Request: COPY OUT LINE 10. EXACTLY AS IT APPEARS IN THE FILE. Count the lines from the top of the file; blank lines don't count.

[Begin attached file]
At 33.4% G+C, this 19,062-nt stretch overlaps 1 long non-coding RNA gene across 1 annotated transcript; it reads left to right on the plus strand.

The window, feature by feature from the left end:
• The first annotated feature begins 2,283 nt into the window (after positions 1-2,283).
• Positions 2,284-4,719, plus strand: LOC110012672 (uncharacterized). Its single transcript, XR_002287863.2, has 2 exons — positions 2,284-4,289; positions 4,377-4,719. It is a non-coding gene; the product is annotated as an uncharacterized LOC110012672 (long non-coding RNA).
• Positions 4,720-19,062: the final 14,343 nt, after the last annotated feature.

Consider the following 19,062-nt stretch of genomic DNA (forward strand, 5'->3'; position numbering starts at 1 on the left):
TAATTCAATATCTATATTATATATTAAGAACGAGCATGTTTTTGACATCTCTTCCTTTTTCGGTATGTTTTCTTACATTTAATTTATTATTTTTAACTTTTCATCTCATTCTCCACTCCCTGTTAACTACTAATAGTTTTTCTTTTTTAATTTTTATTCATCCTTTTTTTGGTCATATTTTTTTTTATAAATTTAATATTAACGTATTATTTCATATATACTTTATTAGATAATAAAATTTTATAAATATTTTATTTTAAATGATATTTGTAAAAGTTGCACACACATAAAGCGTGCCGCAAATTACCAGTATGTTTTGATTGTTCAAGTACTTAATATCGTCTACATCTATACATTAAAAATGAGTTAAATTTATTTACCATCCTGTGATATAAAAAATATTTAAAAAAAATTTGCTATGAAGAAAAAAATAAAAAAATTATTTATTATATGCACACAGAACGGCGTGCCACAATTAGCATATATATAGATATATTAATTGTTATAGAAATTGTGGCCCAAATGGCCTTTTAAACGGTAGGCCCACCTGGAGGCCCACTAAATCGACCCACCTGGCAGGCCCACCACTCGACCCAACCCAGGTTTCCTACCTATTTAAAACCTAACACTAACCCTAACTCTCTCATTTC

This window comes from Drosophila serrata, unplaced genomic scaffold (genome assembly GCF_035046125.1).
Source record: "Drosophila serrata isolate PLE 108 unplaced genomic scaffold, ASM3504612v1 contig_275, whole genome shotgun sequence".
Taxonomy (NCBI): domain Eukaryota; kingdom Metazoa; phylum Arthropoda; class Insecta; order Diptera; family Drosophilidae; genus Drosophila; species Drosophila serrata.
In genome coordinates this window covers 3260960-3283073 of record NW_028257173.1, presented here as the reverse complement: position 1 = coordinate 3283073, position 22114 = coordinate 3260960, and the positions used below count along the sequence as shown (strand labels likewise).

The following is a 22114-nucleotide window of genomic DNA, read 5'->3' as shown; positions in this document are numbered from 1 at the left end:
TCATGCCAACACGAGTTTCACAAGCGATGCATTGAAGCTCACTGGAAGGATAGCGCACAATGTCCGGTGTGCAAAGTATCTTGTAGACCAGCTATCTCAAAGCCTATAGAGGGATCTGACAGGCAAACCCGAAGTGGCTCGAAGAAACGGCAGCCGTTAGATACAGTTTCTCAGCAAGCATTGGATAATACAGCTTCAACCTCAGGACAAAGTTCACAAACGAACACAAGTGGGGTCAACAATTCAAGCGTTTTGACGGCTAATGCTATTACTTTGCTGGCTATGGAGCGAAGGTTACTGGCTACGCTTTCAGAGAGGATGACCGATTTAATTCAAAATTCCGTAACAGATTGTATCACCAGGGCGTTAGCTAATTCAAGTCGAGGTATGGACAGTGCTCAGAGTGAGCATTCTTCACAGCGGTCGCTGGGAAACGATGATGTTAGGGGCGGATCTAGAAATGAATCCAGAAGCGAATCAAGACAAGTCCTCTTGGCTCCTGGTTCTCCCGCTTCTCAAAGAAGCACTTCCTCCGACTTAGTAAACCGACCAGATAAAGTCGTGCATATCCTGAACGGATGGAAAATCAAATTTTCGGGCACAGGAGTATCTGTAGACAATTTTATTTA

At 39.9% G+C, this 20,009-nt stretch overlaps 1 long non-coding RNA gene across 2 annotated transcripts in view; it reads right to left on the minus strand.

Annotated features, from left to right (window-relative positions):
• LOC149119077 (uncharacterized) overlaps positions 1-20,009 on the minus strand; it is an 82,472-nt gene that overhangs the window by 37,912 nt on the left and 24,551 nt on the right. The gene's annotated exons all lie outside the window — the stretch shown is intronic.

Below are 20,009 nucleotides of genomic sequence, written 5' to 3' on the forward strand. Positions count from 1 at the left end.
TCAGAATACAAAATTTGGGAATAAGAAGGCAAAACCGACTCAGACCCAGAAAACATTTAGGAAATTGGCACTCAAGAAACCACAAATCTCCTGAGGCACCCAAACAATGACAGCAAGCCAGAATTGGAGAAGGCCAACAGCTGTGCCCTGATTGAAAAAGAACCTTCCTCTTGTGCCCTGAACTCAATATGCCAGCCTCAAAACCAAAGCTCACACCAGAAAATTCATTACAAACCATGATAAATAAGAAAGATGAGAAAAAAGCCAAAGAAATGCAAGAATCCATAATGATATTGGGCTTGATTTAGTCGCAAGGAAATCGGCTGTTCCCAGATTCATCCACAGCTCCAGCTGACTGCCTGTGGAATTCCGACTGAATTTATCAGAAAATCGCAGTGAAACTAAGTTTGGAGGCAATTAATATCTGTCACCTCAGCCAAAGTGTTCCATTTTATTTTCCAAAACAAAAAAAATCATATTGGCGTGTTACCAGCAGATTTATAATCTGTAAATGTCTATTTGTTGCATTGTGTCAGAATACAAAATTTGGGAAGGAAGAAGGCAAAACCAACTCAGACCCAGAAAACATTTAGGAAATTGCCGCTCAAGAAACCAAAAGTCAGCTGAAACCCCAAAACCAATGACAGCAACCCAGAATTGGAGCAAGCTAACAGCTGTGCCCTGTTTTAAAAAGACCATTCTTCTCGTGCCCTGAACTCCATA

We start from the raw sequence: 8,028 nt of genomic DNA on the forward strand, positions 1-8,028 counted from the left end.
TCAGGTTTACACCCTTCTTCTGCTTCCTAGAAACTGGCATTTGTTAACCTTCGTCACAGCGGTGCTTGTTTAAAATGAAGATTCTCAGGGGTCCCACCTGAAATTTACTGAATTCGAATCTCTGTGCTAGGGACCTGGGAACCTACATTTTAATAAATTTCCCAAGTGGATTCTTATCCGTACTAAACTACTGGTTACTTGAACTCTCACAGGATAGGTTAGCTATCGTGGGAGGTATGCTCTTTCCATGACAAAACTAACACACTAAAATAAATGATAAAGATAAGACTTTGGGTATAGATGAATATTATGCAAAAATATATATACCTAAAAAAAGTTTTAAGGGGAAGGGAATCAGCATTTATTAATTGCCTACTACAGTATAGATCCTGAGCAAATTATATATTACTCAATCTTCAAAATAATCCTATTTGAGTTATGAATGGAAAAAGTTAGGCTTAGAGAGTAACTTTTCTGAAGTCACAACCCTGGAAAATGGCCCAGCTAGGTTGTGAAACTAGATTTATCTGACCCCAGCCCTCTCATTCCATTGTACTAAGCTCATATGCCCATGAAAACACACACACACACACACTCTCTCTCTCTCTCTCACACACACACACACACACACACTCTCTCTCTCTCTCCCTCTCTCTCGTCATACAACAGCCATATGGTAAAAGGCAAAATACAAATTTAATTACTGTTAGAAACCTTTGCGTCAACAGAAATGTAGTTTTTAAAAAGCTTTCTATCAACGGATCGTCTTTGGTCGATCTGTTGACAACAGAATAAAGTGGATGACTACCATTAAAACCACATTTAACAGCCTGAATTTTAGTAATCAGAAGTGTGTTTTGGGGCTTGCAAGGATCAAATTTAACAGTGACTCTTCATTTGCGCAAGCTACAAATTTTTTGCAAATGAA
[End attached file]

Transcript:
Taxonomy (NCBI): domain Eukaryota; kingdom Metazoa; phylum Arthropoda; class Insecta; order Diptera; family Drosophilidae; genus Drosophila; species Drosophila serrata.